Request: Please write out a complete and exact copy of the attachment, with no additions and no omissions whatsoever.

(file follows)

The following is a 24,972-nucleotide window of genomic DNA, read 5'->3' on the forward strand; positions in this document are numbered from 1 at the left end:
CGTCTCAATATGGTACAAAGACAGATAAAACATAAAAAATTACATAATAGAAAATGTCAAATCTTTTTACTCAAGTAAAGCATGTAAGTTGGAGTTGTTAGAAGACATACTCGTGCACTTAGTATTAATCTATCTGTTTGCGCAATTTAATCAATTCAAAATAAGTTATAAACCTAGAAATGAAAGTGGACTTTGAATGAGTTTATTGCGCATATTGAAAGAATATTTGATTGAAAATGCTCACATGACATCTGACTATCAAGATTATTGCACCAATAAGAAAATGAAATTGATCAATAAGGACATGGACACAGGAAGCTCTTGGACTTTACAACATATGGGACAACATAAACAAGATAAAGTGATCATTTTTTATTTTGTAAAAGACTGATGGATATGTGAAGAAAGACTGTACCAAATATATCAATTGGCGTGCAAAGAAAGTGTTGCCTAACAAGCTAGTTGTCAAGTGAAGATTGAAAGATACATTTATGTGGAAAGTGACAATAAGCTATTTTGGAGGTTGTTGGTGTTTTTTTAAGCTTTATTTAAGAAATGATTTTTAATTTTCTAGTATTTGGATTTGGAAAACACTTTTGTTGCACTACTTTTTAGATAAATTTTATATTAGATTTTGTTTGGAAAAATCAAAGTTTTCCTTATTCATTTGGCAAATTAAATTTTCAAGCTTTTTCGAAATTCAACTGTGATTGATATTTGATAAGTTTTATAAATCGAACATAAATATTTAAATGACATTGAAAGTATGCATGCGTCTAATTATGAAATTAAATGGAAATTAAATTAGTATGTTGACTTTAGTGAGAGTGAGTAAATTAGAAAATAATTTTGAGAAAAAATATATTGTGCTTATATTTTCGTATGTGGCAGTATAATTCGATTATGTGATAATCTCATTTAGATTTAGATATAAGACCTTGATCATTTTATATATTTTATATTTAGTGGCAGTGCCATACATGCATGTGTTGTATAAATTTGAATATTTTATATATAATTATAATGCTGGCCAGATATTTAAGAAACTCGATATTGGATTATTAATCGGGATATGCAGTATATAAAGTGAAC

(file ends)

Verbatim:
The following is a 24,972-nucleotide window of genomic DNA, read 5'->3' on the forward strand; positions in this document are numbered from 1 at the left end:
CGTCTCAATATGGTACAAAGACAGATAAAACATAAAAAATTACATAATAGAAAATGTCAAATCTTTTTACTCAAGTAAAGCATGTAAGTTGGAGTTGTTAGAAGACATACTCGTGCACTTAGTATTAATCTATCTGTTTGCGCAATTTAATCAATTCAAAATAAGTTATAAACCTAGAAATGAAAGTGGACTTTGAATGAGTTTATTGCGCATATTGAAAGAATATTTGATTGAAAATGCTCACATGACATCTGACTATCAAGATTATTGCACCAATAAGAAAATGAAATTGATCAATAAGGACATGGACACAGGAAGCTCTTGGACTTTACAACATATGGGACAACATAAACAAGATAAAGTGATCATTTTTTATTTTGTAAAAGACTGATGGATATGTGAAGAAAGACTGTACCAAATATATCAATTGGCGTGCAAAGAAAGTGTTGCCTAACAAGCTAGTTGTCAAGTGAAGATTGAAAGATACATTTATGTGGAAAGTGACAATAAGCTATTTTGGAGGTTGTTGGTGTTTTTTTAAGCTTTATTTAAGAAATGATTTTTAATTTTCTAGTATTTGGATTTGGAAAACACTTTTGTTGCACTACTTTTTAGATAAATTTTATATTAGATTTTGTTTGGAAAAATCAAAGTTTTCCTTATTCATTTGGCAAATTAAATTTTCAAGCTTTTTCGAAATTCAACTGTGATTGATATTTGATAAGTTTTATAAATCGAACATAAATATTTAAATGACATTGAAAGTATGCATGCGTCTAATTATGAAATTAAATGGAAATTAAATTAGTATGTTGACTTTAGTGAGAGTGAGTAAATTAGAAAATAATTTTGAGAAAAAATATATTGTGCTTATATTTTCGTATGTGGCAGTATAATTCGATTATGTGATAATCTCATTTAGATTTAGATATAAGACCTTGATCATTTTATATATTTTATATTTAGTGGCAGTGCCATACATGCATGTGTTGTATAAATTTGAATATTTTATATATAATTATAATGCTGGCCAGATATTTAAGAAACTCGATATTGGATTATTAATCGGGATATGCAGTATATAAAGTGAAC